12. Carolina Hurricanes - Nick Suzuki, C, Owen Sound (OHL)

Suzuki (5-11, 183) was in the top five in the OHL in goals (45, fourth) and points (96, fifth), but his real assets are his smarts, nonstop energy and willingness to work hard in all three zones. Suzuki would be a nice complement to a burgeoning young core of forwards that includes Jeff Skinner, Victor Rask, Sebastian Aho and Elias Lindholm.

 

13. Winnipeg Jets - Juuso Valimaki, D, Tri-City (WHL)

Three of the top four in ice time among Jets defensemen are 27 or older, led by Dustin Byfuglien, 32, who averaged 27:26 per game. Adding youth to the development pipeline is a must. Valimaki (6-2, 204) had 61 points (19 goals, 42 assists) in 60 games this season. Scouts see him as the prototypical modern-day defenseman, able to use his high hockey IQ to know when to take the puck and go on the attack or find the open player for a quick pass to start a breakout.

 

14. Tampa Bay Lightning - Klim Kostin, C/LW, Dynamo Moscow (RUS)

Kostin (6-3, 196) played 17 games with three teams this season, including his first eight games in the Kontinental Hockey League, but surgery for a shoulder injury ended his season in January. Scouts saw him dominate early in the season at the Ivan Hlinka Memorial Cup with seven points (four goals, three assists) in five games for Russia. Kostin is an offensive talent who skates well. He said he intends to play somewhere in North America next season. Kootenay of the Western Hockey League has his Canadian Hockey League rights, but he told NHL.com he doesn't want to play there.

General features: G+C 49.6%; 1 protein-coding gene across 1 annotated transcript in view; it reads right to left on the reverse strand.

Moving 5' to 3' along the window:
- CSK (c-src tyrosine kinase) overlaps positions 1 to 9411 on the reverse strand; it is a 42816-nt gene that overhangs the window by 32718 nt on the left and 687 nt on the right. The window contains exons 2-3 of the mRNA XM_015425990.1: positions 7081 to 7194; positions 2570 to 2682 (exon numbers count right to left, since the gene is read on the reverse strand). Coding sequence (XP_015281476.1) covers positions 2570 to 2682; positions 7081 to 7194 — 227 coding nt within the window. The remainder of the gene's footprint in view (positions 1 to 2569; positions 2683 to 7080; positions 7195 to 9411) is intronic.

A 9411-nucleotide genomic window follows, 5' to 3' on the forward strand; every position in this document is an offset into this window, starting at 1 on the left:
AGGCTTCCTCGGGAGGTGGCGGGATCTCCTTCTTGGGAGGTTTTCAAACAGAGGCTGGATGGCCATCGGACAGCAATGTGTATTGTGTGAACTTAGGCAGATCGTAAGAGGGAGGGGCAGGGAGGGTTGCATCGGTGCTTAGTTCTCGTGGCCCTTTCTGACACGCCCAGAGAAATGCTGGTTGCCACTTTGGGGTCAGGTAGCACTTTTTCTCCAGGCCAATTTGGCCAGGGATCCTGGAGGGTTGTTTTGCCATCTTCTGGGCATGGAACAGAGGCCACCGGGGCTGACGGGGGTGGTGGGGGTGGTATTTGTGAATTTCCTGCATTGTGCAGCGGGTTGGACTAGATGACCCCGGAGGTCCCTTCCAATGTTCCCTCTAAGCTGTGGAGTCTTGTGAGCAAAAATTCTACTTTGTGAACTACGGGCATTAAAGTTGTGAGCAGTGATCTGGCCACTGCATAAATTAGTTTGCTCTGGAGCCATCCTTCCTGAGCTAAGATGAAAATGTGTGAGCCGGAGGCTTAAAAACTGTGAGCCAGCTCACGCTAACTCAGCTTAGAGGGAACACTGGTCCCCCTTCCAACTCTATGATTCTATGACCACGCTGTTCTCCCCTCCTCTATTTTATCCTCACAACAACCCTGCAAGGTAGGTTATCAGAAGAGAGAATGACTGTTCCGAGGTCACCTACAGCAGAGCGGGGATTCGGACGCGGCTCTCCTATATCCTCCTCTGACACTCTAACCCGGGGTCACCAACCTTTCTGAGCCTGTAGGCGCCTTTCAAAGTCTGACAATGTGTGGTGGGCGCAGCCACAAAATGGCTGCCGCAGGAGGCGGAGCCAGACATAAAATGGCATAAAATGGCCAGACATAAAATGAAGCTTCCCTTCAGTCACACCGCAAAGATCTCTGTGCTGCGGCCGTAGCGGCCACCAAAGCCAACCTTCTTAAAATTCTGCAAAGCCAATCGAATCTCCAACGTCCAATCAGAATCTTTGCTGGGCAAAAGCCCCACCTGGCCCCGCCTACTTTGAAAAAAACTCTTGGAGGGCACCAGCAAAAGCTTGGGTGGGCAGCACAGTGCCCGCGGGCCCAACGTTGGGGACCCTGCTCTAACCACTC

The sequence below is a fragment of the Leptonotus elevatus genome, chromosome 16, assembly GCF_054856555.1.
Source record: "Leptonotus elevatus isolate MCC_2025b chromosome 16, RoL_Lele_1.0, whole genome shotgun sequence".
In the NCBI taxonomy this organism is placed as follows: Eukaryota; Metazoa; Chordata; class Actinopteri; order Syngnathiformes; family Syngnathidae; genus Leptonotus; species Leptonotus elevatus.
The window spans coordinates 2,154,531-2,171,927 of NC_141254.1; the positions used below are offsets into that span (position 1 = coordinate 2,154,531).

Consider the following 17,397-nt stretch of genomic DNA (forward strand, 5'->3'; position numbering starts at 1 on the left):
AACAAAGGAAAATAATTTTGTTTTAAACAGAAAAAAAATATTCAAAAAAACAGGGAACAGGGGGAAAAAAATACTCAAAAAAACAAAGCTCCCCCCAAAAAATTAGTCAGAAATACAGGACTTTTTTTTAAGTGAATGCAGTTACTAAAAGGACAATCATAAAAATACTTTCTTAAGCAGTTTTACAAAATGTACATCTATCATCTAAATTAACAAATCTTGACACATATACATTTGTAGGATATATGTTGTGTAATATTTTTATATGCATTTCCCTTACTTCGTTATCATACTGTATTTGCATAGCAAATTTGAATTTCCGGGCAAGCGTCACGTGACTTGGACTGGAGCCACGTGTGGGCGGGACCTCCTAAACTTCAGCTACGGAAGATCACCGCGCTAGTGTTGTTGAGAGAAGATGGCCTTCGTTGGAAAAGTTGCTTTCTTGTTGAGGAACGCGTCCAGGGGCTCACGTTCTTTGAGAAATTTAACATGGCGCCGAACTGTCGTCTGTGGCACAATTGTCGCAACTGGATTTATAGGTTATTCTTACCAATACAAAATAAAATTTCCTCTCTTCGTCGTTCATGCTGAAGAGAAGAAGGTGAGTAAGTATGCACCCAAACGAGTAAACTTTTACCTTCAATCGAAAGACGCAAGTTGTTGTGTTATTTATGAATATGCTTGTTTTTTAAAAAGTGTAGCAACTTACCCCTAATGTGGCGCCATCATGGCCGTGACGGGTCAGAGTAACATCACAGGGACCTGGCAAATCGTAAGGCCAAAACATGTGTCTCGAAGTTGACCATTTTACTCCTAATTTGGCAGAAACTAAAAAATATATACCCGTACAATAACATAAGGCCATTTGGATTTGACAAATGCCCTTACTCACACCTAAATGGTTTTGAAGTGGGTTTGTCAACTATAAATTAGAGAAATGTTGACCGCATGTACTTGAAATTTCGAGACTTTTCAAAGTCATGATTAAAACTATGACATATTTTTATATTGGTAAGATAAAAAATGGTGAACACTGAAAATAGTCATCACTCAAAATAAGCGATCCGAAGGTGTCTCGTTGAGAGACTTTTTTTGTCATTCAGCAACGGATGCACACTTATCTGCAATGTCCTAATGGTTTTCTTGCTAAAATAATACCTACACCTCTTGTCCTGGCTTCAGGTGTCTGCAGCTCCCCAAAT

15. New York Islanders - Timothy Liljegren, D, Rogle (SWE)

Liljegren (6-0, 191) felt he never had a chance to show his talents this season. He had mononucleosis in September and a hip injury later in the season, and he played for four teams at four different levels, keeping him from getting into any kind of rhythm. But when he was at his best, he showed creative offensive skills and outstanding skating. He needs to refine his decision making, and with better luck he should be ready for the NHL after one more season in Sweden.

 

16. Calgary Flames - Martin Necas, C, Brno (CZREP)

Necas brings high-energy, high-speed play combined with the experience of 41 games against older, more developed competition in the top Czech Republic league. He had 15 points (seven goals, eight assists) during the regular season and four goals in 10 playoff games. He needs to add some muscle to his 6-foot, 167-pound frame, but his offensive skills could make him a future second-line center for the Flames.

 

17. Toronto Maple Leafs - Henri Jokiharju, D, Portland (WHL)